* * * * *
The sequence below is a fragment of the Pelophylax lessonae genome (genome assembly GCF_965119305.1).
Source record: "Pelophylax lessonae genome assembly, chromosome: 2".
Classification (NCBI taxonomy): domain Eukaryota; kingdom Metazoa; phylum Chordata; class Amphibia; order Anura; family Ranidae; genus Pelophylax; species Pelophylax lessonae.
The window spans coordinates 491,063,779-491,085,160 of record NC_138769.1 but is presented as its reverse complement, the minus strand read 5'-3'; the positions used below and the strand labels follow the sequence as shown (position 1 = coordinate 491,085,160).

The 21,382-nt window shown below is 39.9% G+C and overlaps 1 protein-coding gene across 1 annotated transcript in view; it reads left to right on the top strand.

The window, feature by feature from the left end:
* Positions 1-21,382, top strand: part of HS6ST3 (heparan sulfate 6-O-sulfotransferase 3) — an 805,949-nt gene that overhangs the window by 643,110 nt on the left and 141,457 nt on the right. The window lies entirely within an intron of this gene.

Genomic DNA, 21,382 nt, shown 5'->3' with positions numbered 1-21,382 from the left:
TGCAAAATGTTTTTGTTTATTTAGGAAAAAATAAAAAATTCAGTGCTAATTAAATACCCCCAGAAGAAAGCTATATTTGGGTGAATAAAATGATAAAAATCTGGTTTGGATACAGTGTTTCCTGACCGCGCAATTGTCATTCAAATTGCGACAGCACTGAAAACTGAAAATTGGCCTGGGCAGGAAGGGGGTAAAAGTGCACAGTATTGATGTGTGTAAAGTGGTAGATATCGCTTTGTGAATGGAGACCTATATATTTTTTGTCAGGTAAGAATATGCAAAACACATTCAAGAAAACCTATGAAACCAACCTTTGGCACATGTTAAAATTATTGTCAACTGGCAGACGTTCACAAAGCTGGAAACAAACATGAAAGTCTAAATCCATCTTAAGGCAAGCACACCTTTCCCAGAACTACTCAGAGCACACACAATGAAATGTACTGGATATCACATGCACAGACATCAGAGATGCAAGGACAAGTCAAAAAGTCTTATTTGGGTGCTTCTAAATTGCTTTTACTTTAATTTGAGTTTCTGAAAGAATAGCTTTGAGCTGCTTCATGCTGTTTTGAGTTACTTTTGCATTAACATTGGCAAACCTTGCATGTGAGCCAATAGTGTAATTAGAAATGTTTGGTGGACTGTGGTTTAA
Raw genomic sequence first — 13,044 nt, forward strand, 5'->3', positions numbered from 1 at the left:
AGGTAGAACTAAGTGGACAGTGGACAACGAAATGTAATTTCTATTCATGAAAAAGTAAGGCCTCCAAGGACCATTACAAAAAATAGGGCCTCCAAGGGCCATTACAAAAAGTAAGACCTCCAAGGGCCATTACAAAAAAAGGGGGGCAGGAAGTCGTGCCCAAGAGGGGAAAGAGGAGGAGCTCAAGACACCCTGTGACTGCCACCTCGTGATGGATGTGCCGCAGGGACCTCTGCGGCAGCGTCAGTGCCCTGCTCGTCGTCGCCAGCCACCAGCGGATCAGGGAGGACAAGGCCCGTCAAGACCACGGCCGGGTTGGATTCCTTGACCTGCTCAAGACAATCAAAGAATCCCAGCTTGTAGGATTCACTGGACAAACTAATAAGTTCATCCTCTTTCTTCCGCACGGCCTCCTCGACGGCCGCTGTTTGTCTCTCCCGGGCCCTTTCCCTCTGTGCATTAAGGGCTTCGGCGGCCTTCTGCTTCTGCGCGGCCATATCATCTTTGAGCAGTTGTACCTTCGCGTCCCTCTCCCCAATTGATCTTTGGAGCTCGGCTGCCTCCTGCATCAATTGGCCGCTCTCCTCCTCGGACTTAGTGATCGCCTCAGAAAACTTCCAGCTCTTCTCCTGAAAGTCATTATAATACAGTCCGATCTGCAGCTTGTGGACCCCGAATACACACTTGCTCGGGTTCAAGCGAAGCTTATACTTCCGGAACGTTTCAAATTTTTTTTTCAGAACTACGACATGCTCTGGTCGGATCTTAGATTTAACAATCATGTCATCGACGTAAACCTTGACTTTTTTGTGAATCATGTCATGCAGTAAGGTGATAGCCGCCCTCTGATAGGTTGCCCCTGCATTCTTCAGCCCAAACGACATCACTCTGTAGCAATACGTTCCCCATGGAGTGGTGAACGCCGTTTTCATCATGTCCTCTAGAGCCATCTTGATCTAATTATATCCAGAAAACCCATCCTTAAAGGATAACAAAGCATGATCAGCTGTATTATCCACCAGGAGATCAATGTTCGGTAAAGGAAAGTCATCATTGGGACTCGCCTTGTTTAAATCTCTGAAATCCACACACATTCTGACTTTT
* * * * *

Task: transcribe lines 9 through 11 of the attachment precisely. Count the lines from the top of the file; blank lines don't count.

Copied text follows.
TGCAAAATGTTTTTGTTTATTTAGGAAAAAATAAAAAATTCAGTGCTAATTAAATACCCCCAGAAGAAAGCTATATTTGGGTGAATAAAATGATAAAAATCTGGTTTGGATACAGTGTTTCCTGACCGCGCAATTGTCATTCAAATTGCGACAGCACTGAAAACTGAAAATTGGCCTGGGCAGGAAGGGGGTAAAAGTGCACAGTATTGATGTGTGTAAAGTGGTAGATATCGCTTTGTGAATGGAGACCTATATATTTTTTGTCAGGTAAGAATATGCAAAACACATTCAAGAAAACCTATGAAACCAACCTTTGGCACATGTTAAAATTATTGTCAACTGGCAGACGTTCACAAAGCTGGAAACAAACATGAAAGTCTAAATCCATCTTAAGGCAAGCACACCTTTCCCAGAACTACTCAGAGCACACACAATGAAATGTACTGGATATCACATGCACAGACATCAGAGATGCAAGGACAAGTCAAAAAGTCTTATTTGGGTGCTTCTAAATTGCTTTTACTTTAATTTGAGTTTCTGAAAGAATAGCTTTGAGCTGCTTCATGCTGTTTTGAGTTACTTTTGCATTAACATTGGCAAACCTTGCATGTGAGCCAATAGTGTAATTAGAAATGTTTGGTGGACTGTGGTTTAA
Raw genomic sequence first — 13,044 nt, forward strand, 5'->3', positions numbered from 1 at the left:
AGGTAGAACTAAGTGGACAGTGGACAACGAAATGTAATTTCTATTCATGAAAAAGTAAGGCCTCCAAGGACCATTACAAAAAATAGGGCCTCCAAGGGCCATTACAAAAAGTAAGACCTCCAAGGGCCATTACAAAAAAAGGGGGGCAGGAAGTCGTGCCCAAGAGGGGAAAGAGGAGGAGCTCAAGACACCCTGTGACTGCCACCTCGTGATGGATGTGCCGCAGGGACCTCTGCGGCAGCGTCAGTGCCCTGCTCGTCGTCGCCAGCCACCAGCGGATCAGGGAGGACAAGGCCCGTCAAGACCACGGCCGGGTTGGATTCCTTGACCTGCTCAAGACAATCAAAGAATCCCAGCTTGTAGGATTCACTGGACAAACTAATAAGTTCATCCTCTTTCTTCCGCACGGCCTCCTCGACGGCCGCTGTTTGTCTCTCCCGGGCCCTTTCCCTCTGTGCATTAAGGGCTTCGGCGGCCTTCTGCTTCTGCGCGGCCATATCATCTTTGAGCAGTTGTACCTTCGCGTCCCTCTCCCCAATTGATCTTTGGAGCTCGGCTGCCTCCTGCATCAATTGGCCGCTCTCCTCCTCGGACTTAGTGATCGCCTCAGAAAACTTCCAGCTCTTCTCCTGAAAGTCATTATAATACAGTCCGATCTGCAGCTTGTGGACCCCGAATACACACTTGCTCGGGTTCAAGCGAAGCTTATACTTCCGGAACGTTTCAAATTTTTTTTTCAGAACTACGACATGCTCTGGTCGGATCTTAGATTTAACAATCATGTCATCGACGTAAACCTTGACTTTTTTGTGAATCATGTCATGCAGTAAGGTGATAGCCGCCCTCTGATAGGTTGCCCCTGCATTCTTCAGCCCAAACGACATCACTCTGTAGCAATACGTTCCCCATGGAGTGGTGAACGCCGTTTTCATCATGTCCTCTAGAGCCATCTTGATCTAATTATATCCAGAAAACCCATCCTTAAAGGATAACAAAGCATGATCAGCTGTATTATCCACCAGGAGATCAATGTTCGGTAAAGGAAAGTCATCATTGGGACTCGCCTTGTTTAAATCTCTGAAATCCACACACATTCTGACTTTT